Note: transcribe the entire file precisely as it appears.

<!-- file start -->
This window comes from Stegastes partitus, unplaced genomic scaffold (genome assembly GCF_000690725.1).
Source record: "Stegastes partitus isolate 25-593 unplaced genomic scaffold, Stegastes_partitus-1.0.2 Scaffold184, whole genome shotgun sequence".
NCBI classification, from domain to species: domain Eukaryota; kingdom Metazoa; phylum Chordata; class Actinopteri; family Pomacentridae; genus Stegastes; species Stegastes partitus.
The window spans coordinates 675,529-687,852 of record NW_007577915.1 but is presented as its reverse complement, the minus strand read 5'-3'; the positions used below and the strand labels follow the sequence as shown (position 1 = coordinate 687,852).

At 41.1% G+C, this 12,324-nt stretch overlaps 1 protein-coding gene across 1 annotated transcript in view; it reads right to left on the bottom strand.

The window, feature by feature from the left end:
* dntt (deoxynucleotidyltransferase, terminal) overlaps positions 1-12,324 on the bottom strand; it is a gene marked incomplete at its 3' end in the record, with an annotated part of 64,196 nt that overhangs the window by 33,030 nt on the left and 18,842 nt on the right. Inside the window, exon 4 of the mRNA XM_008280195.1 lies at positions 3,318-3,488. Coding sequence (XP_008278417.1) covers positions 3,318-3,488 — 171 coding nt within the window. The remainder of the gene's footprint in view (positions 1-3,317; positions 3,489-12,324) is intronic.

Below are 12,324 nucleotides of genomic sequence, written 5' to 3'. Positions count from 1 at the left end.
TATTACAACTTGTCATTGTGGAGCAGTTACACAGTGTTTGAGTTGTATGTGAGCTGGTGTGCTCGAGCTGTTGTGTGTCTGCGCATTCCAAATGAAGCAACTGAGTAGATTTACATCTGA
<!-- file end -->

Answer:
This window comes from Stegastes partitus, unplaced genomic scaffold (genome assembly GCF_000690725.1).
Source record: "Stegastes partitus isolate 25-593 unplaced genomic scaffold, Stegastes_partitus-1.0.2 Scaffold184, whole genome shotgun sequence".
NCBI classification, from domain to species: domain Eukaryota; kingdom Metazoa; phylum Chordata; class Actinopteri; family Pomacentridae; genus Stegastes; species Stegastes partitus.
The window spans coordinates 675,529-687,852 of record NW_007577915.1 but is presented as its reverse complement, the minus strand read 5'-3'; the positions used below and the strand labels follow the sequence as shown (position 1 = coordinate 687,852).

At 41.1% G+C, this 12,324-nt stretch overlaps 1 protein-coding gene across 1 annotated transcript in view; it reads right to left on the bottom strand.

The window, feature by feature from the left end:
* dntt (deoxynucleotidyltransferase, terminal) overlaps positions 1-12,324 on the bottom strand; it is a gene marked incomplete at its 3' end in the record, with an annotated part of 64,196 nt that overhangs the window by 33,030 nt on the left and 18,842 nt on the right. Inside the window, exon 4 of the mRNA XM_008280195.1 lies at positions 3,318-3,488. Coding sequence (XP_008278417.1) covers positions 3,318-3,488 — 171 coding nt within the window. The remainder of the gene's footprint in view (positions 1-3,317; positions 3,489-12,324) is intronic.

Below are 12,324 nucleotides of genomic sequence, written 5' to 3'. Positions count from 1 at the left end.
TATTACAACTTGTCATTGTGGAGCAGTTACACAGTGTTTGAGTTGTATGTGAGCTGGTGTGCTCGAGCTGTTGTGTGTCTGCGCATTCCAAATGAAGCAACTGAGTAGATTTACATCTGA